Cisco's Umi Telepresence (that's "you-me") hopes to bring enterprise-level, 1080p video conferencing to your living room. Free video chatting services abound, but Cisco hopes to one-up the competition by providing a superior, high definition experience, right on your living room TV.
The Umi's HD camera sits on top of your television, affixed in place by an adjustable mounting bracket, so thinner HDTVs can get in on the action too. A simple remote control handles placing video calls and navigating the Umi's slick Clover UI, while a set top box tackles video streaming and audio decoding duties. This box can connect to your home network wirelessly, but there's a good chance you'll want to tether down with an ethernet cable or risk the pitfalls of a finicky wireless connection.
Once you're up and running, the Umi will stream fullscreen 1080p HD video to whomever is on the other end, provided they're equipped with the same hardware. You'll be able to place and receive video calls on webcam-equipped PCs by way of Google's video chat, but these are limited to 480p video, and won't be fullscreen. Fans of Skype and Apple's iChat are out of luck, for now.
Perhaps the most striking caveat is the price: $599 gets you all of the hardware, but there's also a $25 a month subscription fee. You're getting unlimited Umi video calls, video messaging and video storage via Umi's cloud service (more on that in a bit), but that's quite a price tag for functionality that's already available for far less, if not entirely free.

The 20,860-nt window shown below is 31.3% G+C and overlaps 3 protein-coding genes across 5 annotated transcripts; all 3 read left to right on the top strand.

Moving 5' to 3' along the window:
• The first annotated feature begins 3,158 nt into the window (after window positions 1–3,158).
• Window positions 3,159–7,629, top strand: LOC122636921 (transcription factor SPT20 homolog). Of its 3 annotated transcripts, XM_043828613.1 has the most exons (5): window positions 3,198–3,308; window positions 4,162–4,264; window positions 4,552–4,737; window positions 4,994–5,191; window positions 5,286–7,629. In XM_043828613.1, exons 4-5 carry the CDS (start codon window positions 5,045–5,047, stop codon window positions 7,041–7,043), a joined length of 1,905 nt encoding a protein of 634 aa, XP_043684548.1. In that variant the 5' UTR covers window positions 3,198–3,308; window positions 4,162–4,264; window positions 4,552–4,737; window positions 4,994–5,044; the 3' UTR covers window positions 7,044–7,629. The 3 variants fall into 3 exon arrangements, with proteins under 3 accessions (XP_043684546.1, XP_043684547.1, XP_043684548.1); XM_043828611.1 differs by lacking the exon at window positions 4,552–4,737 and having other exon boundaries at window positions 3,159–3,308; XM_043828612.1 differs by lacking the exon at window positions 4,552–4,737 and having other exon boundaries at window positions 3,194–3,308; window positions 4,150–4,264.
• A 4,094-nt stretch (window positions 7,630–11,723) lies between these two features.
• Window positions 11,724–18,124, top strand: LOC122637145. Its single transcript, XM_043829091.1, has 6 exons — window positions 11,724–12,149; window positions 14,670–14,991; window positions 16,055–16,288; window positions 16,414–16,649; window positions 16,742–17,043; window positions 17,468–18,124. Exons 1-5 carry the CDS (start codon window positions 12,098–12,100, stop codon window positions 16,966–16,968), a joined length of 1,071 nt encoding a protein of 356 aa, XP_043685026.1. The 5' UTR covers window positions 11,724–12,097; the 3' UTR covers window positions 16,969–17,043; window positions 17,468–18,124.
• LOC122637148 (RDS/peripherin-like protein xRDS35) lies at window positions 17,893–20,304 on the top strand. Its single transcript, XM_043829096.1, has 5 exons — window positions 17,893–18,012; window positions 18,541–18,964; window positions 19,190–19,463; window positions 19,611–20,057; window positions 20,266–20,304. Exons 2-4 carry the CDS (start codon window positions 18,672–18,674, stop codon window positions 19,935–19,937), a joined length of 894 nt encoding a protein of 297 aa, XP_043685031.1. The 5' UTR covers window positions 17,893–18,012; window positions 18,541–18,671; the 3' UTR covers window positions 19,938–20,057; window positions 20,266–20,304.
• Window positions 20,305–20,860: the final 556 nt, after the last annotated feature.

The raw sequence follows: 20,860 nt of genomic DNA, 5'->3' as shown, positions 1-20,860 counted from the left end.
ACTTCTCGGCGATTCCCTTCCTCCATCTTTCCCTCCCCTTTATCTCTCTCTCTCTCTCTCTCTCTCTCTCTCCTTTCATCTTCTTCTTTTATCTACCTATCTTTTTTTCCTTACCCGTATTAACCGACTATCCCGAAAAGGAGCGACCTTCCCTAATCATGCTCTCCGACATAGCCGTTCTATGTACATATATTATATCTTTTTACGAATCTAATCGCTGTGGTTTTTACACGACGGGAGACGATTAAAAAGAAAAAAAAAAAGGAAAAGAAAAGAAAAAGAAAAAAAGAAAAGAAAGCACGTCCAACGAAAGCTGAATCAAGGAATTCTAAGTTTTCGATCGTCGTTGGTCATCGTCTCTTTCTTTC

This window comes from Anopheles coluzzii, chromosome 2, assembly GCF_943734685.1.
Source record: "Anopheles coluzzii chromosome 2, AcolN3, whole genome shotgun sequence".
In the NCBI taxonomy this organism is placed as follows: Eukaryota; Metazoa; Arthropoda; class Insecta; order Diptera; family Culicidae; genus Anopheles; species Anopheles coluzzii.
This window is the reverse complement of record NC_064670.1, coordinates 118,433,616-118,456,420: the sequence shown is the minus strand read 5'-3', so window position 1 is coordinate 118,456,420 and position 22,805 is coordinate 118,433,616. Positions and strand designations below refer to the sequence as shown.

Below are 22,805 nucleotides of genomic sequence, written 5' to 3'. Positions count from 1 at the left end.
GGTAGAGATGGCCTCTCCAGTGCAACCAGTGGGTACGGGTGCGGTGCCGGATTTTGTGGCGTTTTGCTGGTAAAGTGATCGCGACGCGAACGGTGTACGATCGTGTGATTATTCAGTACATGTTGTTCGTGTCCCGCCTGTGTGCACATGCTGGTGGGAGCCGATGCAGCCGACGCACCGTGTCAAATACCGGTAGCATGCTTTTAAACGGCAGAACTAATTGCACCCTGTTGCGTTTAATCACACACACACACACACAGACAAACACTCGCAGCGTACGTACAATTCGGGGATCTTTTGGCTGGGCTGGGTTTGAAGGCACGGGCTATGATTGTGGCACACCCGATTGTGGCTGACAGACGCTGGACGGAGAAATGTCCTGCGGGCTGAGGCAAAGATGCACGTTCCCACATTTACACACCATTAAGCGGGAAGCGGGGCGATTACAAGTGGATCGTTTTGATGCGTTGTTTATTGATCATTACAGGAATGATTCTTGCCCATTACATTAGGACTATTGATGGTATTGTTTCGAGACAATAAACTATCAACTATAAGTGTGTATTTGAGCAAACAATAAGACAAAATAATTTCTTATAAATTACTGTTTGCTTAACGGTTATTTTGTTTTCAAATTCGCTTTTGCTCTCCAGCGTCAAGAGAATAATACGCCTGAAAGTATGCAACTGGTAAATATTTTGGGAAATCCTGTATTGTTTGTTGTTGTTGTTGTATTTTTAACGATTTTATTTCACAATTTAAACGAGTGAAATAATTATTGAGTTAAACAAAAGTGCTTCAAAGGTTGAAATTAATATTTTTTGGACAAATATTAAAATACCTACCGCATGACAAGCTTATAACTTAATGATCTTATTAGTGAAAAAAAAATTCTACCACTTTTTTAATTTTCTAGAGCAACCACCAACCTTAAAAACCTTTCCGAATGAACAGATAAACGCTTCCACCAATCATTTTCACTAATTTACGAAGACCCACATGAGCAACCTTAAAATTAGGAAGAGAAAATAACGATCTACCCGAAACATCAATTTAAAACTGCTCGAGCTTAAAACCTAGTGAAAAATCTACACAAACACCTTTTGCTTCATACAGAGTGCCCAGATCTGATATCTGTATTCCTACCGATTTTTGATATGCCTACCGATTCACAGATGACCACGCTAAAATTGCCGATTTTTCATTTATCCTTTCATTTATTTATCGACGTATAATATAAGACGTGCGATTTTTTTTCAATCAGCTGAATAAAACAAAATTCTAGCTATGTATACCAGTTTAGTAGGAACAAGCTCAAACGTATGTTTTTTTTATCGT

Why choose Cisco's Umi over your laptop's webcam, or a cheap webcam strapped onto your display? Cisco's banking on delivering an unparalleled user experience. And to be fair, it was fairly impressive. Tapping the Clover button on the remote places a cross-shaped widget onto the top right corner of the TV screen. Contacts are saved onto your umi account. You can choose them directly from the Clover's menu, or dial them directly, every device is assigned a unique 6 digit number. You can also enter a Google email address, if you're calling a Google video chat user.
Calling works much like a telephone. Cisco sat us in a faux-living room, and we called a Cisco employee, Lily, at her home. We picked her image from the list of contacts and after a brief ring or two the television show we were watching quickly snapped over to the video call. Video quality was clear, though colours including my dark red shirt appeared a bit oversaturated. But good luck blaming the camera when your mother complains about your washed out clothing. The camera has a fairly dynamic range of control; panning, tilting and zooming is speedy, and there's a great level of detail. The auto focus functionality was a bit slow, but it worked well enough.
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